GWYNNE SLAMS TAX CHANGES following release of new figures

04_28_41-Pile-of-Money_webLabour MP Andrew Gwynne has slammed tax changes that came into effect last week.

New figures from the Institute for Fiscal Studies show that families will be an average of £891 worse off in the new financial year starting this month because of tax rises and cuts to tax credits and benefits introduced since 2010.

Taking into account all changes to tax, tax credits and benefits that have been introduced since 2010, households in the UK will on average be £891 a year, or £17 a week, worse off in the 2013/14 financial year.

The analysis is based on figures published by the IFS in its Green Budget in February and its post Budget briefing earlier this month.

Andrew Gwynne MP, Denton and Reddish, said:

“I am appalled by these latest figures from the independent IFS. Families across the country are being hit by this Government, but the North West is being hit particularly hard. It cannot be right to force millions to pay more while millionaires pay less.

“The whole country has seen whose side David Cameron and George Osborne are really on. One thing is clear; it is not the better off who are paying the price for their economic failure.”

Ed Balls MP, Labour’s shadow chancellor, said:

“These shocking figures show the huge hit millions of families are facing at the very same time as David Cameron and George Osborne are giving millionaires an average £100,000 tax cut.

“On average families will be £891 worse off this year because of changes introduced since 2010. All this comes at a time when a flatlining economy has seen prices rise faster than wages and unemployment rise again this month.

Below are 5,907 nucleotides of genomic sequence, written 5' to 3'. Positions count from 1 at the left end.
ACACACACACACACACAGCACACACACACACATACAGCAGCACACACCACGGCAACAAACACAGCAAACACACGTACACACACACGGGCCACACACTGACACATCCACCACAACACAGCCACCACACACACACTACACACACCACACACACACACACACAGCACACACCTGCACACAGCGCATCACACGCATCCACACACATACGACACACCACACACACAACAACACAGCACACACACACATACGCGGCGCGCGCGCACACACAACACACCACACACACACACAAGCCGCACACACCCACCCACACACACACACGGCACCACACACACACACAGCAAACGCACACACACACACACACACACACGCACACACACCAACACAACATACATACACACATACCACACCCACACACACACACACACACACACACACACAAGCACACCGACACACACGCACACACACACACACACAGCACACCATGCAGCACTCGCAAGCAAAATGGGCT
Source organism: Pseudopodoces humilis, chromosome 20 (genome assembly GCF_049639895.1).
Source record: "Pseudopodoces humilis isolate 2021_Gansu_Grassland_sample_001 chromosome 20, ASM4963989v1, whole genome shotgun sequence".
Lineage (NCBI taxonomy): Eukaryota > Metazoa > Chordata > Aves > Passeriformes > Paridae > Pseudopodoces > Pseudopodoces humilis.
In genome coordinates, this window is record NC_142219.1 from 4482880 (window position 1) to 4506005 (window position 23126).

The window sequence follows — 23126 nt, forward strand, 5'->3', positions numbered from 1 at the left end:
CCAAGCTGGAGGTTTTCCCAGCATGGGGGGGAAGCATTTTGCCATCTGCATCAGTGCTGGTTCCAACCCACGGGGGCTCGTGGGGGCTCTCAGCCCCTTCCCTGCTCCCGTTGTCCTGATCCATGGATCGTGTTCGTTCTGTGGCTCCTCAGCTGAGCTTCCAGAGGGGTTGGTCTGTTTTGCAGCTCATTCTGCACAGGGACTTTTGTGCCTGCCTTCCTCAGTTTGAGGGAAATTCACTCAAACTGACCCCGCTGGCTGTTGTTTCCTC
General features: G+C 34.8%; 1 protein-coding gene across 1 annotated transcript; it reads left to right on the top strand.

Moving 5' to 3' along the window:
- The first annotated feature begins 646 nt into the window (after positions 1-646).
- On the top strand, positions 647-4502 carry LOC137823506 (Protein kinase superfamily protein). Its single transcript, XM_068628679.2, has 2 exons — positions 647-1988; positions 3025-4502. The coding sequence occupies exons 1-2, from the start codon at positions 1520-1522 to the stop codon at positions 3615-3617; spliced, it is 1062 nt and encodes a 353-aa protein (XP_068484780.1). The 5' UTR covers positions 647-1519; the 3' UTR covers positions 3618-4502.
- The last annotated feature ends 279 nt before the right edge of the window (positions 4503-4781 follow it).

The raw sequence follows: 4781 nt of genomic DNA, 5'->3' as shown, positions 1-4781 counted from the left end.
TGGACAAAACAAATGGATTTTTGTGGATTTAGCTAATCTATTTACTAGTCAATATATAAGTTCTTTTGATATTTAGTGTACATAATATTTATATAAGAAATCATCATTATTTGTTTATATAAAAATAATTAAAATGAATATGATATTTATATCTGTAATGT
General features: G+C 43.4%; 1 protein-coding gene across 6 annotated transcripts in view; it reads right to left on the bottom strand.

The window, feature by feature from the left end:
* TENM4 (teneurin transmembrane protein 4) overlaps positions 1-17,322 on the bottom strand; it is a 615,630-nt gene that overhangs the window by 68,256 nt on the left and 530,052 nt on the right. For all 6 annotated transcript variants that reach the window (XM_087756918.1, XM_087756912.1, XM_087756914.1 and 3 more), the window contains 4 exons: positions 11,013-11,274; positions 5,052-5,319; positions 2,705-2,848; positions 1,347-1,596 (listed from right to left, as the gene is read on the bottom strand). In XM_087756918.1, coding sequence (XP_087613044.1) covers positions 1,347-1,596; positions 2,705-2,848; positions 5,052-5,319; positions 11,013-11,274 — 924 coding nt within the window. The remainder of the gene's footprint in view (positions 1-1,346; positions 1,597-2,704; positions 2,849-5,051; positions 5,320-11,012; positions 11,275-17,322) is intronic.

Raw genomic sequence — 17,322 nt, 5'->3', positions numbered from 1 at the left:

“And while Ministers trumpet the small rise in the income tax personal allowance, they should admit that it is hugely outweighed by things like cuts to tax credits and child benefit, higher VAT, the bedroom tax and the granny tax. They are giving with one hand, but taking away much more with the other.”

Underneath the average figures, some families face particularly harsh hits from changes being introduced next week.

This month, changes to council tax and housing benefit has meant:

  • 2.4 million families on low incomes will pay on average £138 more in council tax in the year 2013/14, as a result of cuts to council tax benefit, according to the Joseph Rowntree Foundation.
  • 660,000 people will lose an average of £728 per year or £14 a week as a result of the ‘bedroom tax’, according to figures from the IFS.

Changes in this new tax year include:

  • the top rate of income tax will be cut from 50p to 45p. This will benefit 267,000 people earning over £150,000, including 13,000 people earning over £1 million who will receive an average tax cut of £100,000, according to figures from HMRC.
  • child benefit will be frozen for a third year, while tax credits and other working-age benefits will be increased by just 1 per cent. These real terms cuts will affect 9.7m households, of which 7.3m (or 75 per cent) are working households according to the IFS.
  • the personal allowance for those aged under 65 will rise to £9,440 but the higher rate threshold will fall to £41,450.
  • changes to the age-related allowance – the so called ‘granny tax’ – will see 3.6m pensioners lose £68 a year and 360,000 people turning 65 this year lose £268, according to the IFS.

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